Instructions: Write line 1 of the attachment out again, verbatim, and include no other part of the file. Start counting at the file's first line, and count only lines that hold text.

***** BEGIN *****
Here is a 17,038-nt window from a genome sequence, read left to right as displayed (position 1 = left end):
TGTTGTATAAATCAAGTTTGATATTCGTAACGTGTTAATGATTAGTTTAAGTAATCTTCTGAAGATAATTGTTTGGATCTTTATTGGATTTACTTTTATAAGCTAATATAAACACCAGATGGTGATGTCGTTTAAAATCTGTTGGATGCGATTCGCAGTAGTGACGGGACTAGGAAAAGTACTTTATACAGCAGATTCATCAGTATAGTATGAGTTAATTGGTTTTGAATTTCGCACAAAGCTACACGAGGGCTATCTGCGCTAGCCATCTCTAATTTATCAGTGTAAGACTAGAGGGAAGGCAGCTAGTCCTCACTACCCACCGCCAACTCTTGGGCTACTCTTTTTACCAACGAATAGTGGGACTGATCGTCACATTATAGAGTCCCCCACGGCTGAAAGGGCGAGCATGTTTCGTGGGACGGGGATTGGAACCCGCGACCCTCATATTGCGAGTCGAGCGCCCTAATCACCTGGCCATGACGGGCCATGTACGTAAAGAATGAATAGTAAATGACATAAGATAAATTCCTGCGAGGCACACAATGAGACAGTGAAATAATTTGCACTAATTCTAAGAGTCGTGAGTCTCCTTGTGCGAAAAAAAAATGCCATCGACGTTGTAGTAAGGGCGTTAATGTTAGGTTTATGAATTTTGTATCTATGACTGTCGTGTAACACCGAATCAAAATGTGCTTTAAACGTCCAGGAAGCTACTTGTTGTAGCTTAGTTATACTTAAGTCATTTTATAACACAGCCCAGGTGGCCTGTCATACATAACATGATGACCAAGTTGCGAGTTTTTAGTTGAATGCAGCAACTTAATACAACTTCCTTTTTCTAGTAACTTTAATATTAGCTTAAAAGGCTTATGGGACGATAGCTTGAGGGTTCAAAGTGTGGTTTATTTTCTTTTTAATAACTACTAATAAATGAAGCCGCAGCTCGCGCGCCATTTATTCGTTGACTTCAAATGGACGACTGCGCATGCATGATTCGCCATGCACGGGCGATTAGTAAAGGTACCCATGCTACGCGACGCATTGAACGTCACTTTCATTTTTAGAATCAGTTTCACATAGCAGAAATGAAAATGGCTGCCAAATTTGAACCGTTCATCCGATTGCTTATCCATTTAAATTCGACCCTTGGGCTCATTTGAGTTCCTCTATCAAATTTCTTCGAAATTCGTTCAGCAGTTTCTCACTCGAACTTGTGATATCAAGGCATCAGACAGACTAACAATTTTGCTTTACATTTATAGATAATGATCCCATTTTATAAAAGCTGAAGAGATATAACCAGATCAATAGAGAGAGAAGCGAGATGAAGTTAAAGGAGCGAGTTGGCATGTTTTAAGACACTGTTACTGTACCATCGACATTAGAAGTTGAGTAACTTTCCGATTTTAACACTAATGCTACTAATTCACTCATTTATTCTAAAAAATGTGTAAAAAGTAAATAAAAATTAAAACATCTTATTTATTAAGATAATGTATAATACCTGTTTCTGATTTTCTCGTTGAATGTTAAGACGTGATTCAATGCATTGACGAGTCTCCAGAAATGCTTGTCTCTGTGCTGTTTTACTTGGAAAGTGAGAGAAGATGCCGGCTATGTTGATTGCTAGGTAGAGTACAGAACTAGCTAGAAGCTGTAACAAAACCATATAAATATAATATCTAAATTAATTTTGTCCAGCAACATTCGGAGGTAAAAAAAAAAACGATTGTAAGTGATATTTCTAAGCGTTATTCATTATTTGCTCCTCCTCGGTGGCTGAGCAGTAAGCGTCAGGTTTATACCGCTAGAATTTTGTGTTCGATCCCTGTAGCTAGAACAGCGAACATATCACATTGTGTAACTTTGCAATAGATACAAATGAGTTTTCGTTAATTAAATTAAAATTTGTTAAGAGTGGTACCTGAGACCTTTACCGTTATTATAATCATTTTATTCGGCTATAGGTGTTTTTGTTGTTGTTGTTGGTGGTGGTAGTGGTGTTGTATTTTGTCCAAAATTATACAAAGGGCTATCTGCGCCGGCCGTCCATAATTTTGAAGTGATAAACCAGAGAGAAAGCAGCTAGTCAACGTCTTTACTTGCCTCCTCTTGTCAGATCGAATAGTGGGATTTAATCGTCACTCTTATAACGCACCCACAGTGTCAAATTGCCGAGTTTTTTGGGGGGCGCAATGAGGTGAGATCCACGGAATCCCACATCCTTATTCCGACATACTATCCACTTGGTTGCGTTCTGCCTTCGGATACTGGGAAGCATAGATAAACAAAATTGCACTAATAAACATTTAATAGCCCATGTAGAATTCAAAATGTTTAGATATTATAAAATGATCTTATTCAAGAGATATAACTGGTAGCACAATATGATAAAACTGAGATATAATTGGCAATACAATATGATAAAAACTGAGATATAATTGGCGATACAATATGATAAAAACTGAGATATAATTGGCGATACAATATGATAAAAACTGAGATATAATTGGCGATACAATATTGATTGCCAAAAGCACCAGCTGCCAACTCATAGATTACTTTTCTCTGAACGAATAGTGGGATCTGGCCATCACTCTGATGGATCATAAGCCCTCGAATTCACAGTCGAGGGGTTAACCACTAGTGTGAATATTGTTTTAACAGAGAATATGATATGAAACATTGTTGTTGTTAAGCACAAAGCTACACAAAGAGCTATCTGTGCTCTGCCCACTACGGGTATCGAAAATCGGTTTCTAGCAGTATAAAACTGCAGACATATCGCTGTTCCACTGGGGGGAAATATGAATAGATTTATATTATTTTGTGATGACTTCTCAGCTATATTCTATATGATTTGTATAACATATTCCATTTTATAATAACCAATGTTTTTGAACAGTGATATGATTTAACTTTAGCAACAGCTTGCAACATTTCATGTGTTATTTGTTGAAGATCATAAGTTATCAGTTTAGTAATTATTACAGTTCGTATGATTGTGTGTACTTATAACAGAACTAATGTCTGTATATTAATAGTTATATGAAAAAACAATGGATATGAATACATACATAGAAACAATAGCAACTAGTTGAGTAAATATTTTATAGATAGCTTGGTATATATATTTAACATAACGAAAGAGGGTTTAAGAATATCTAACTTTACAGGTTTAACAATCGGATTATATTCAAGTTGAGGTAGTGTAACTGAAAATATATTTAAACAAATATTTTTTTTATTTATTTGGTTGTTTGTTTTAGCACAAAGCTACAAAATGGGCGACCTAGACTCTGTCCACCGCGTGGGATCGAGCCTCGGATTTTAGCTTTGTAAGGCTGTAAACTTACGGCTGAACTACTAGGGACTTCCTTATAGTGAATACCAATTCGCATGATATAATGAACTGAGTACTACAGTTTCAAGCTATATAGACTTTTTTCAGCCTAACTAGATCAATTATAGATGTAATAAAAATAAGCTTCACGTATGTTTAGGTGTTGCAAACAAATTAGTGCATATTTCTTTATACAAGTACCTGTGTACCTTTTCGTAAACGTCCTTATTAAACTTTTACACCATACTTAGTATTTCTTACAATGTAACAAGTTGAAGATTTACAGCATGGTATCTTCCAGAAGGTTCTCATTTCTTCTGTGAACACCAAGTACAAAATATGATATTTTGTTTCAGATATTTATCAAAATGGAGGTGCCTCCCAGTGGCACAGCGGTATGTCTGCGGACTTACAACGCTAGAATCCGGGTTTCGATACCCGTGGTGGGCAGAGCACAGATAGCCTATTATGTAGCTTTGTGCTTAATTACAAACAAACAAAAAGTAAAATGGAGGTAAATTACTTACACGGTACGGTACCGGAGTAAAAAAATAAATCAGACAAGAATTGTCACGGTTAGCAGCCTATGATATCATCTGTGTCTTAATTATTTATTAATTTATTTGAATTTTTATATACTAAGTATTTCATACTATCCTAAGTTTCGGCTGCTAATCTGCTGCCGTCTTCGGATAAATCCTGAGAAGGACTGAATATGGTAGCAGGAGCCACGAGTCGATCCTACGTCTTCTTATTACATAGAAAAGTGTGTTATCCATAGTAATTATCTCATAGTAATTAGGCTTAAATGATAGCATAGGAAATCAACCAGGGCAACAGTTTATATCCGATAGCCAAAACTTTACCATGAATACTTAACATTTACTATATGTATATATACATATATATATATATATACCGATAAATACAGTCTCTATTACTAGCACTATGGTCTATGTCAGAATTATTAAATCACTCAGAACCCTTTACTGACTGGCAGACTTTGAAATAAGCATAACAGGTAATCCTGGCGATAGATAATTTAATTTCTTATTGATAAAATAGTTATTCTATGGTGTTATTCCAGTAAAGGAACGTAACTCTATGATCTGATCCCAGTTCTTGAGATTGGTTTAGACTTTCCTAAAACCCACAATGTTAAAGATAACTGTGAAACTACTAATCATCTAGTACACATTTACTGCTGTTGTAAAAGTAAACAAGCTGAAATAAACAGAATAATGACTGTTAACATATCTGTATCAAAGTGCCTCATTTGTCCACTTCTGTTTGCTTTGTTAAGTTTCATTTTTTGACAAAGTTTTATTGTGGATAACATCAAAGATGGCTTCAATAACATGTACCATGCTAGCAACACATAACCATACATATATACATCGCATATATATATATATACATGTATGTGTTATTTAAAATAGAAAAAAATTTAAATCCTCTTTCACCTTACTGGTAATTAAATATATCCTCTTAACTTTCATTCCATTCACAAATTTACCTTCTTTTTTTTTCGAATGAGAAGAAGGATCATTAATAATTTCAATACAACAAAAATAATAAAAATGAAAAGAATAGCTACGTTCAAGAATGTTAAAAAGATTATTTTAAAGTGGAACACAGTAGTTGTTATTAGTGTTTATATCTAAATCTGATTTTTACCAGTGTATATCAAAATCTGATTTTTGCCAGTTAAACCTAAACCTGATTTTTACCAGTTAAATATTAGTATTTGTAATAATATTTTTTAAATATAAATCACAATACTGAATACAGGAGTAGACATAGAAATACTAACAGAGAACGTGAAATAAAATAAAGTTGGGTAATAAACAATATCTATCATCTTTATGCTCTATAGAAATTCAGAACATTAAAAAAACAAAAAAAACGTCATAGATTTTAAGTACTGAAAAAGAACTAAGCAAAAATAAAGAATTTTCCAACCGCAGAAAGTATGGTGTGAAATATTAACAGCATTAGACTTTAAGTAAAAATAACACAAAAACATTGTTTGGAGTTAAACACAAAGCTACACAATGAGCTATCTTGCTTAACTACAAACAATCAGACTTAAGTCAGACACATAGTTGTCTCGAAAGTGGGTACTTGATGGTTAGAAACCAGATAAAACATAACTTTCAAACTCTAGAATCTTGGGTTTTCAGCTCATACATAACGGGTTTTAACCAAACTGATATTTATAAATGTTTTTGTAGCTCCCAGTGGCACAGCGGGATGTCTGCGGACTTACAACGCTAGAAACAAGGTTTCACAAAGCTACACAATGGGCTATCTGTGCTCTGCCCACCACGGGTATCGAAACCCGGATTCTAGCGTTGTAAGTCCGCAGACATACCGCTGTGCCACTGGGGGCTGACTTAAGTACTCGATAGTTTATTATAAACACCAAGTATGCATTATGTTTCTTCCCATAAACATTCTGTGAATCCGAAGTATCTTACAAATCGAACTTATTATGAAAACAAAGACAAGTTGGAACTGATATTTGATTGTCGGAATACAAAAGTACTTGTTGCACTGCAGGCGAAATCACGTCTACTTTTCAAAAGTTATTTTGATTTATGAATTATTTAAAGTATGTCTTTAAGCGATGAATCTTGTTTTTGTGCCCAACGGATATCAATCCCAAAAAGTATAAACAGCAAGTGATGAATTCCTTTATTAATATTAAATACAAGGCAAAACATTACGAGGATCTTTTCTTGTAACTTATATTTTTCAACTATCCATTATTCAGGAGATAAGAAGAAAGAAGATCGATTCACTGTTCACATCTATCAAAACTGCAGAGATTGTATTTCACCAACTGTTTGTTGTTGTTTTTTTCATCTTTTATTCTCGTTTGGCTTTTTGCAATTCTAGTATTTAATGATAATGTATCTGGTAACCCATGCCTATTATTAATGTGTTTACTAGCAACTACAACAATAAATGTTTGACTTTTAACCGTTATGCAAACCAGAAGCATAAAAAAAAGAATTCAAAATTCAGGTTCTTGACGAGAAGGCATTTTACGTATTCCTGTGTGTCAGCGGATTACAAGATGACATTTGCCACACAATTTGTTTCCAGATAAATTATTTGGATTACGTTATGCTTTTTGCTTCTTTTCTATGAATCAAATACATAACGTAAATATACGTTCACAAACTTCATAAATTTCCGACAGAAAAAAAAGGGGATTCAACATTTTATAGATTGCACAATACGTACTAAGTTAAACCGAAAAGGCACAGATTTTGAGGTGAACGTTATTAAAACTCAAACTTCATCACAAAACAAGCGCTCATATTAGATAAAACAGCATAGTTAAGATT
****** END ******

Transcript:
Here is a 17,038-nt window from a genome sequence, read left to right as displayed (position 1 = left end):